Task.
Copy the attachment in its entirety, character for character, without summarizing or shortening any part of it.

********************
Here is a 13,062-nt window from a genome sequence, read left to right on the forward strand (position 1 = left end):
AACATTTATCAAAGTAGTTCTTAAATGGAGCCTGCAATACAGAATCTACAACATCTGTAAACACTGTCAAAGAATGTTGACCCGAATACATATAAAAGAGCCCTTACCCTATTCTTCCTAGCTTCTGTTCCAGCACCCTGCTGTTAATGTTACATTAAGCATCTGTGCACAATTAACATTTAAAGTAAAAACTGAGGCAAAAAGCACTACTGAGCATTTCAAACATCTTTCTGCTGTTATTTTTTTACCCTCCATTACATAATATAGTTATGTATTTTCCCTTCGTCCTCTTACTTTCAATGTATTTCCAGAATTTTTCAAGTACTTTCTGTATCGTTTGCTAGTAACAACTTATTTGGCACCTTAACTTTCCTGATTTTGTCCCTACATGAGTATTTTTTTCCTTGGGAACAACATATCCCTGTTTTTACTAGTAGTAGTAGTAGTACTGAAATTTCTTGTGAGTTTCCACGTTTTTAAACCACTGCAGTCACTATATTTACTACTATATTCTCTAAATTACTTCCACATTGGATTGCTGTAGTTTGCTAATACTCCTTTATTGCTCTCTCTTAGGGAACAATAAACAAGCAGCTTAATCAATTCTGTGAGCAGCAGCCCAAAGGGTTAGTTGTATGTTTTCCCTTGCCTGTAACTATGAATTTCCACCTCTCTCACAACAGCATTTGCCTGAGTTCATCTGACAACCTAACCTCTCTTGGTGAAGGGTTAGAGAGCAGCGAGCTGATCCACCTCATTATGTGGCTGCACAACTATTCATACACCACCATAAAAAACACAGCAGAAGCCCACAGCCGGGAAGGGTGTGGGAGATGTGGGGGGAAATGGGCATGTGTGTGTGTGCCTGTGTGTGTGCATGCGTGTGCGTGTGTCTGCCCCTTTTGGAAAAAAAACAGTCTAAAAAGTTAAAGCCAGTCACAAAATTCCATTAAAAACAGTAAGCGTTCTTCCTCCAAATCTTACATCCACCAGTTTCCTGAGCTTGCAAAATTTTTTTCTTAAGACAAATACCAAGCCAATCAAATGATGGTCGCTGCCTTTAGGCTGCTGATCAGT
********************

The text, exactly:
Here is a 13,062-nt window from a genome sequence, read left to right on the forward strand (position 1 = left end):
AACATTTATCAAAGTAGTTCTTAAATGGAGCCTGCAATACAGAATCTACAACATCTGTAAACACTGTCAAAGAATGTTGACCCGAATACATATAAAAGAGCCCTTACCCTATTCTTCCTAGCTTCTGTTCCAGCACCCTGCTGTTAATGTTACATTAAGCATCTGTGCACAATTAACATTTAAAGTAAAAACTGAGGCAAAAAGCACTACTGAGCATTTCAAACATCTTTCTGCTGTTATTTTTTTACCCTCCATTACATAATATAGTTATGTATTTTCCCTTCGTCCTCTTACTTTCAATGTATTTCCAGAATTTTTCAAGTACTTTCTGTATCGTTTGCTAGTAACAACTTATTTGGCACCTTAACTTTCCTGATTTTGTCCCTACATGAGTATTTTTTTCCTTGGGAACAACATATCCCTGTTTTTACTAGTAGTAGTAGTAGTACTGAAATTTCTTGTGAGTTTCCACGTTTTTAAACCACTGCAGTCACTATATTTACTACTATATTCTCTAAATTACTTCCACATTGGATTGCTGTAGTTTGCTAATACTCCTTTATTGCTCTCTCTTAGGGAACAATAAACAAGCAGCTTAATCAATTCTGTGAGCAGCAGCCCAAAGGGTTAGTTGTATGTTTTCCCTTGCCTGTAACTATGAATTTCCACCTCTCTCACAACAGCATTTGCCTGAGTTCATCTGACAACCTAACCTCTCTTGGTGAAGGGTTAGAGAGCAGCGAGCTGATCCACCTCATTATGTGGCTGCACAACTATTCATACACCACCATAAAAAACACAGCAGAAGCCCACAGCCGGGAAGGGTGTGGGAGATGTGGGGGGAAATGGGCATGTGTGTGTGTGCCTGTGTGTGTGCATGCGTGTGCGTGTGTCTGCCCCTTTTGGAAAAAAAACAGTCTAAAAAGTTAAAGCCAGTCACAAAATTCCATTAAAAACAGTAAGCGTTCTTCCTCCAAATCTTACATCCACCAGTTTCCTGAGCTTGCAAAATTTTTTTCTTAAGACAAATACCAAGCCAATCAAATGATGGTCGCTGCCTTTAGGCTGCTGATCAGT